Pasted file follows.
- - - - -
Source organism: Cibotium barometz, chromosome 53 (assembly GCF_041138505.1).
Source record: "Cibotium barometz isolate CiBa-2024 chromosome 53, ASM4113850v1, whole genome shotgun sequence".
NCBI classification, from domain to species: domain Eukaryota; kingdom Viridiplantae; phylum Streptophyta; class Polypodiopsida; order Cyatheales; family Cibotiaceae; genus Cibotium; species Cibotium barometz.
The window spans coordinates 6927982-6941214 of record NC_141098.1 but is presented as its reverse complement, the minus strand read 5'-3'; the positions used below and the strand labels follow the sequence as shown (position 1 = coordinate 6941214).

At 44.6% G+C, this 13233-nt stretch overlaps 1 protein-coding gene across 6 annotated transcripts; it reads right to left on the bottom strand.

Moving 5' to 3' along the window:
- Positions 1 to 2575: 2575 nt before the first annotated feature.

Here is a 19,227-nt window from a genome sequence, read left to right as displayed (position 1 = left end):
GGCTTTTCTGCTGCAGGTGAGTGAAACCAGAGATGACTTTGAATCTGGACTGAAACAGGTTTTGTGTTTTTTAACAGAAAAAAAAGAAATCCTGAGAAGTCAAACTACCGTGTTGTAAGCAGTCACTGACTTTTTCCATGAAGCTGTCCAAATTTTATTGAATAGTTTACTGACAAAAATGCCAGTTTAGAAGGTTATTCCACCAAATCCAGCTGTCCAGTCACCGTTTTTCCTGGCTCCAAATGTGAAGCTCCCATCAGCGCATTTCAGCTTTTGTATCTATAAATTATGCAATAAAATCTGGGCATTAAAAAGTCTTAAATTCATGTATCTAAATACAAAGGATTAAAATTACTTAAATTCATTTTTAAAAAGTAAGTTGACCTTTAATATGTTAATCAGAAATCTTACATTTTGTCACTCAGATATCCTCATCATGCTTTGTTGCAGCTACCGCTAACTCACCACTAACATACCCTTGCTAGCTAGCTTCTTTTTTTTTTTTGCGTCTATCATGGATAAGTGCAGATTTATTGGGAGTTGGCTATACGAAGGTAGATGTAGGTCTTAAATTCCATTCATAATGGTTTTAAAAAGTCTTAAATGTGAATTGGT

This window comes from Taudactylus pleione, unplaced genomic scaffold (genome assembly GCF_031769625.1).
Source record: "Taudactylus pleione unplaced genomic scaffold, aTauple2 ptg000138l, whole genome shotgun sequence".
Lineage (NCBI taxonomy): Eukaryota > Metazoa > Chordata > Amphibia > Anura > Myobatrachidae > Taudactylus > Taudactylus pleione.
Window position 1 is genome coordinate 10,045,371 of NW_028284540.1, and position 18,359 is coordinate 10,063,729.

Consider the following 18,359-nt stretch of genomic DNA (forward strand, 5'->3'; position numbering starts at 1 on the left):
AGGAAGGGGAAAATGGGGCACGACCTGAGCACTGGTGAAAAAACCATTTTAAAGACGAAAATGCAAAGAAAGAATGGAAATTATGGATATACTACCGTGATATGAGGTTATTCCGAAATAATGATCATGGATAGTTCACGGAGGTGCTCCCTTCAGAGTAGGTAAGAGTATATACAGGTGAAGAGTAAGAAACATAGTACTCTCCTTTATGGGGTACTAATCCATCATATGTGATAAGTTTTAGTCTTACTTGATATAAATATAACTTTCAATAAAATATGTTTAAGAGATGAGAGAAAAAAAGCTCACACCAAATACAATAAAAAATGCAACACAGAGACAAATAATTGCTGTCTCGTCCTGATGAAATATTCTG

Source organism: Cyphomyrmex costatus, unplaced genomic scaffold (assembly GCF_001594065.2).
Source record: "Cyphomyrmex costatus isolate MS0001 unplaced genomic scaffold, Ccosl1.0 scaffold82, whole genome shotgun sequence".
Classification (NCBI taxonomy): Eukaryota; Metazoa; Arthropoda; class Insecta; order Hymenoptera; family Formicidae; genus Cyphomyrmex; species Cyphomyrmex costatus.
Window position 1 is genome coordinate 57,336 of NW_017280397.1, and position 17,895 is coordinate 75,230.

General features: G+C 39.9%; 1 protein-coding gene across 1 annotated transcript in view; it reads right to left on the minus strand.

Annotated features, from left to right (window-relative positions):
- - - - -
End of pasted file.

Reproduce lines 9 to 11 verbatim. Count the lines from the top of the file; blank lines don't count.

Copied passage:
GGCTTTTCTGCTGCAGGTGAGTGAAACCAGAGATGACTTTGAATCTGGACTGAAACAGGTTTTGTGTTTTTTAACAGAAAAAAAAGAAATCCTGAGAAGTCAAACTACCGTGTTGTAAGCAGTCACTGACTTTTTCCATGAAGCTGTCCAAATTTTATTGAATAGTTTACTGACAAAAATGCCAGTTTAGAAGGTTATTCCACCAAATCCAGCTGTCCAGTCACCGTTTTTCCTGGCTCCAAATGTGAAGCTCCCATCAGCGCATTTCAGCTTTTGTATCTATAAATTATGCAATAAAATCTGGGCATTAAAAAGTCTTAAATTCATGTATCTAAATACAAAGGATTAAAATTACTTAAATTCATTTTTAAAAAGTAAGTTGACCTTTAATATGTTAATCAGAAATCTTACATTTTGTCACTCAGATATCCTCATCATGCTTTGTTGCAGCTACCGCTAACTCACCACTAACATACCCTTGCTAGCTAGCTTCTTTTTTTTTTTTGCGTCTATCATGGATAAGTGCAGATTTATTGGGAGTTGGCTATACGAAGGTAGATGTAGGTCTTAAATTCCATTCATAATGGTTTTAAAAAGTCTTAAATGTGAATTGGT

This window comes from Taudactylus pleione, unplaced genomic scaffold (genome assembly GCF_031769625.1).
Source record: "Taudactylus pleione unplaced genomic scaffold, aTauple2 ptg000138l, whole genome shotgun sequence".